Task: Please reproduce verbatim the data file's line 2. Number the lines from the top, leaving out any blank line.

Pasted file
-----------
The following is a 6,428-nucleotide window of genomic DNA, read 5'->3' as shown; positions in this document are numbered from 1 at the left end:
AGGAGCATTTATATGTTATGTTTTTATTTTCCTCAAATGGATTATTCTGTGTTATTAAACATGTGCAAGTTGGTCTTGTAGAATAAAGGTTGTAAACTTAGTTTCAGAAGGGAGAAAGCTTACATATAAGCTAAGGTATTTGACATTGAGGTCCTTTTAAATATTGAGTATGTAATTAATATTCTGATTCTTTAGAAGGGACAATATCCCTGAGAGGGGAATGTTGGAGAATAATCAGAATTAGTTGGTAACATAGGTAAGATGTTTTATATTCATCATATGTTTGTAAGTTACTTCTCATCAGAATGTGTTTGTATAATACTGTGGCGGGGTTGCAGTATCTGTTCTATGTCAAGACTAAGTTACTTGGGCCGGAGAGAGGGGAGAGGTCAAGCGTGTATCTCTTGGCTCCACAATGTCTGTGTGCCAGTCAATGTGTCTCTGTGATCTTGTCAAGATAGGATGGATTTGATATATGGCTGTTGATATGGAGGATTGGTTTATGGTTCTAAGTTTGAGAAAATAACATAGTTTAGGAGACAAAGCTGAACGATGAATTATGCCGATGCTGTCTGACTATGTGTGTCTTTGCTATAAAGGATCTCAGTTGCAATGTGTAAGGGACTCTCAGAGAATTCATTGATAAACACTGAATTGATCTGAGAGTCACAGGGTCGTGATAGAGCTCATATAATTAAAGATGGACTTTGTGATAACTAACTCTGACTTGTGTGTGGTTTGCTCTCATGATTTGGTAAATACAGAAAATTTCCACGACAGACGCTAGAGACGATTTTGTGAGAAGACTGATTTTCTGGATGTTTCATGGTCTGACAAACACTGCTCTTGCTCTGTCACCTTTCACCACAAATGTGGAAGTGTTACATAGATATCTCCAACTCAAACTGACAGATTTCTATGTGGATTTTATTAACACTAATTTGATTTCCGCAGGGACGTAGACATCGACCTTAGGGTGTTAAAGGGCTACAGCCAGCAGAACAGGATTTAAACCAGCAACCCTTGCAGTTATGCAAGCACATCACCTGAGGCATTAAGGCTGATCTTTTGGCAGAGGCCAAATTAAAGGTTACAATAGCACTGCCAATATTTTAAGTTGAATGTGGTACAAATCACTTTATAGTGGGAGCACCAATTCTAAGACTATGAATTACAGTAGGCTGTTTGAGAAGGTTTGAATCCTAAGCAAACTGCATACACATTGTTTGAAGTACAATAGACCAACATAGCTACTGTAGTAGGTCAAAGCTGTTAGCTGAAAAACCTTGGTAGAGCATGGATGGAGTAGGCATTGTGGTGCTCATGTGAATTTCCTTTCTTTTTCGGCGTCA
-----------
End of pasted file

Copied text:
AGGAGCATTTATATGTTATGTTTTTATTTTCCTCAAATGGATTATTCTGTGTTATTAAACATGTGCAAGTTGGTCTTGTAGAATAAAGGTTGTAAACTTAGTTTCAGAAGGGAGAAAGCTTACATATAAGCTAAGGTATTTGACATTGAGGTCCTTTTAAATATTGAGTATGTAATTAATATTCTGATTCTTTAGAAGGGACAATATCCCTGAGAGGGGAATGTTGGAGAATAATCAGAATTAGTTGGTAACATAGGTAAGATGTTTTATATTCATCATATGTTTGTAAGTTACTTCTCATCAGAATGTGTTTGTATAATACTGTGGCGGGGTTGCAGTATCTGTTCTATGTCAAGACTAAGTTACTTGGGCCGGAGAGAGGGGAGAGGTCAAGCGTGTATCTCTTGGCTCCACAATGTCTGTGTGCCAGTCAATGTGTCTCTGTGATCTTGTCAAGATAGGATGGATTTGATATATGGCTGTTGATATGGAGGATTGGTTTATGGTTCTAAGTTTGAGAAAATAACATAGTTTAGGAGACAAAGCTGAACGATGAATTATGCCGATGCTGTCTGACTATGTGTGTCTTTGCTATAAAGGATCTCAGTTGCAATGTGTAAGGGACTCTCAGAGAATTCATTGATAAACACTGAATTGATCTGAGAGTCACAGGGTCGTGATAGAGCTCATATAATTAAAGATGGACTTTGTGATAACTAACTCTGACTTGTGTGTGGTTTGCTCTCATGATTTGGTAAATACAGAAAATTTCCACGACAGACGCTAGAGACGATTTTGTGAGAAGACTGATTTTCTGGATGTTTCATGGTCTGACAAACACTGCTCTTGCTCTGTCACCTTTCACCACAAATGTGGAAGTGTTACATAGATATCTCCAACTCAAACTGACAGATTTCTATGTGGATTTTATTAACACTAATTTGATTTCCGCAGGGACGTAGACATCGACCTTAGGGTGTTAAAGGGCTACAGCCAGCAGAACAGGATTTAAACCAGCAACCCTTGCAGTTATGCAAGCACATCACCTGAGGCATTAAGGCTGATCTTTTGGCAGAGGCCAAATTAAAGGTTACAATAGCACTGCCAATATTTTAAGTTGAATGTGGTACAAATCACTTTATAGTGGGAGCACCAATTCTAAGACTATGAATTACAGTAGGCTGTTTGAGAAGGTTTGAATCCTAAGCAAACTGCATACACATTGTTTGAAGTACAATAGACCAACATAGCTACTGTAGTAGGTCAAAGCTGTTAGCTGAAAAACCTTGGTAGAGCATGGATGGAGTAGGCATTGTGGTGCTCATGTGAATTTCCTTTCTTTTTCGGCGTCA